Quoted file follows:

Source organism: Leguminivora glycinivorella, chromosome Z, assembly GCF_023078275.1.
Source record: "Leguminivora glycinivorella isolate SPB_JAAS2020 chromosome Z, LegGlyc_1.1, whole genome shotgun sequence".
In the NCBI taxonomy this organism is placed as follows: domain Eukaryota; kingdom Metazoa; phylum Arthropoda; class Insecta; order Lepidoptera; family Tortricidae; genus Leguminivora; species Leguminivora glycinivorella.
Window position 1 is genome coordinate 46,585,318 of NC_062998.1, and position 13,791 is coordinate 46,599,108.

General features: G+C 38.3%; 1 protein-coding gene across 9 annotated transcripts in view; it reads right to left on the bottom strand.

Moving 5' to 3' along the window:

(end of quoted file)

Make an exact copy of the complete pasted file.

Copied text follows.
Source organism: Leguminivora glycinivorella, chromosome Z, assembly GCF_023078275.1.
Source record: "Leguminivora glycinivorella isolate SPB_JAAS2020 chromosome Z, LegGlyc_1.1, whole genome shotgun sequence".
In the NCBI taxonomy this organism is placed as follows: domain Eukaryota; kingdom Metazoa; phylum Arthropoda; class Insecta; order Lepidoptera; family Tortricidae; genus Leguminivora; species Leguminivora glycinivorella.
Window position 1 is genome coordinate 46,585,318 of NC_062998.1, and position 13,791 is coordinate 46,599,108.

General features: G+C 38.3%; 1 protein-coding gene across 9 annotated transcripts in view; it reads right to left on the bottom strand.

Moving 5' to 3' along the window: